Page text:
2. Take a different male mouse (MM2) and allow him entrance into the home of a different female mouse (FM2) that is not pregnant or in heat and perform the same evaluation. Try to keep the male in the cage with the female mouse for an hour (if possible) and closely observe the female's behavior, making detailed notes throughout the hour. (Remember to remove the male mouse quickly from the cage if he is in danger of being harmed by the female mouse or vice versa.)
    3. When all the mice have adjusted comfortably back in their homes, take MM1 and allow him entry into the home of the third male mouse (MM3) and perform the same evaluation. Try to keep MM1 in the cage with MM3 for an hour (if possible) and closely observe MM3's behavior, making detailed notes throughout the hour. (Remember to remove MM1 quickly from the cage if he is in danger of being harmed by MM3, or vice versa.)
    4. Take FM2 and allow her entry into the home of FM1 and perform the same evaluation. Try to keep FM2 in the cage with FM1 for an hour (if possible) and closely observe FM1's behavior, making detailed notes
      throughout the hour. (Remember to remove FM2 quickly from the cage if she is in danger of being harmed by the FM1,vice versa.)
    5. Note: Leave FM3, which is pregnant or in heat, or has a litter, out of this experiment.
  3. Test the age variable as a factor. Perform the same type of intrusion test, this time introducing each male into the other male mouse homes to note the behavioral changes of each male when a different aged male is introduced into the home. Perform the same test with both FM1 and FM2. Again, leave FM3 out of this experiment.
  4. Test the variable of pregnancy or heat.
    1. Take any male mouse and allow him entry into the home of FM3. As soon as he enters the female's home observe the female's behavior carefully. Note any aggressiveness, nervousness, hoarding of food, mating behavior, or other behavior changes in the female mouse. (Be sure to remove the male mouse quickly from the cage if he is danger of being harmed by the female mouse or vice versa.) Try to keep the male in the cage with the female mouse for an hour (if possible) and closely observe the female's behavior, making detailed notes throughout the hour. At the end of the hour, return the male to his cage and allow both mice to get comfortable again in their own homes.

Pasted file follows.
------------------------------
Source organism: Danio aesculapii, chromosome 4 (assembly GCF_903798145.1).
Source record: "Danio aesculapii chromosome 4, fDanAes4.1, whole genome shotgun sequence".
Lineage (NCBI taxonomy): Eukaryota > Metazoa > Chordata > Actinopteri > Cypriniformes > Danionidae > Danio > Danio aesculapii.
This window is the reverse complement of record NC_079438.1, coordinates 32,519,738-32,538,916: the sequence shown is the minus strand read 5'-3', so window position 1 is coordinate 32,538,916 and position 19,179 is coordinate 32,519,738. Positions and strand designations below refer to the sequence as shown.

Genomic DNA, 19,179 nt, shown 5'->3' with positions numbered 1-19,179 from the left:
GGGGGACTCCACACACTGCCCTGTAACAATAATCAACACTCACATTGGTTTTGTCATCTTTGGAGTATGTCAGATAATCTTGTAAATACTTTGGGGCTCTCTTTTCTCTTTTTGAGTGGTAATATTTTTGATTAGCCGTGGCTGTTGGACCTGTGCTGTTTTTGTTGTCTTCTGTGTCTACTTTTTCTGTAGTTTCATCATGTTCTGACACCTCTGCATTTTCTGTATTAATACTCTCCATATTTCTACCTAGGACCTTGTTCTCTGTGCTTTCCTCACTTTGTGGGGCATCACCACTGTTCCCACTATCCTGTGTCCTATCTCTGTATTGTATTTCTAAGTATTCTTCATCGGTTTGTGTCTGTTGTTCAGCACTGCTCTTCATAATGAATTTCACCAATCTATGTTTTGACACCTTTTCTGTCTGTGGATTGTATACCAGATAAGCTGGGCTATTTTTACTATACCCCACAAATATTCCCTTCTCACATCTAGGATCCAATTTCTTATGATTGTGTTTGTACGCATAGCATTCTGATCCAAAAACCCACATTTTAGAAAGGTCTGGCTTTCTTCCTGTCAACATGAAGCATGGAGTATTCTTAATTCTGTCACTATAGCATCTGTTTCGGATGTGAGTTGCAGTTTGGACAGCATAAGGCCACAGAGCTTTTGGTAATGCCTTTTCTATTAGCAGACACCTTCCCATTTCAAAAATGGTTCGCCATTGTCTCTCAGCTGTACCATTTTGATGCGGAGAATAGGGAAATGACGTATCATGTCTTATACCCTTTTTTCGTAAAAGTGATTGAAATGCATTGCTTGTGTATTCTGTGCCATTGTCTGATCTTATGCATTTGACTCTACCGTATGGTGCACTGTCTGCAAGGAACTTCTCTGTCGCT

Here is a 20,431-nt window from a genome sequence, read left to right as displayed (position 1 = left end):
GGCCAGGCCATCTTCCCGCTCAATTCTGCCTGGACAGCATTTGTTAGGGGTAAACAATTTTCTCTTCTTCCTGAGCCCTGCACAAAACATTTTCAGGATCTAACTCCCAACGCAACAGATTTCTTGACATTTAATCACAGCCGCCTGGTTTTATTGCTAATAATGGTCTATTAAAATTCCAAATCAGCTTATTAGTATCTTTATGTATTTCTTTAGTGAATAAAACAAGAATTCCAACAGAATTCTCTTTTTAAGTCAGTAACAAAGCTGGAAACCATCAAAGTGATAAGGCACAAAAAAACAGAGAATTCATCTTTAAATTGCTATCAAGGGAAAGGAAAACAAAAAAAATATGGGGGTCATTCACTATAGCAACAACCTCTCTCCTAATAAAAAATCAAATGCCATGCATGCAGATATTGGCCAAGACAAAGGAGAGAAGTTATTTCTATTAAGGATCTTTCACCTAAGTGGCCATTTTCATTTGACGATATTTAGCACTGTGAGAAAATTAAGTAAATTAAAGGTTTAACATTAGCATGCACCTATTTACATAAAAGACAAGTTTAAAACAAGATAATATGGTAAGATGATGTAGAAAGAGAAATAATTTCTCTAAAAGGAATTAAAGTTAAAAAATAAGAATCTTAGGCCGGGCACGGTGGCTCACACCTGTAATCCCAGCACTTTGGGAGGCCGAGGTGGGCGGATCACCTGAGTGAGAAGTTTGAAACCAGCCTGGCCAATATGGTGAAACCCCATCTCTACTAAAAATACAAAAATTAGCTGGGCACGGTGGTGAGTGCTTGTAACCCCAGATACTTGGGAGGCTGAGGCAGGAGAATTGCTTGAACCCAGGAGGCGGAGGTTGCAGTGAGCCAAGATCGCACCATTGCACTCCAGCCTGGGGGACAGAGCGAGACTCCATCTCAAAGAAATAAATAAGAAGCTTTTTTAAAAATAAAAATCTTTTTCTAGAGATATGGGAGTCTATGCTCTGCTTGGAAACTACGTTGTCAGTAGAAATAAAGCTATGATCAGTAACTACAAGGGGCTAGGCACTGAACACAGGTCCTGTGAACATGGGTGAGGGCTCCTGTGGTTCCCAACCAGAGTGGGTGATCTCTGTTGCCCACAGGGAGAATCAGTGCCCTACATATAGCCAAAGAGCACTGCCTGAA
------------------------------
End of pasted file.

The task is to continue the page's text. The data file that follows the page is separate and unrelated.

5. Repeat steps 1-4 with the rats. Be careful to note the identity of each rat—male rat 1 (MR1), female rat 1 (FR1), on so on. Make detailed notes of each intrusion.

Results

  1. Did any of the mice become territorial when it encountered the intruder? If so, under which variables did you observe territorial behavior?
  2. Did any of the rats become territorial when it met the intruder? If so, under which variables did you observe territorial behavior.
  3. If territorial behavior was detected, what type of territorial behavior did the male mice exhibit when intruded upon? What type of territorial behavior did the female mice exhibit when intruded upon?
  4. If territorial behavior was detected, what type of territorial behavior did the male rats exhibit when intruded upon? What type of territorial behavior did the female rats exhibit when intruded upon?
  5. Were the mice or the rats more territorial? Was any group docile or social when an intruder was introduced?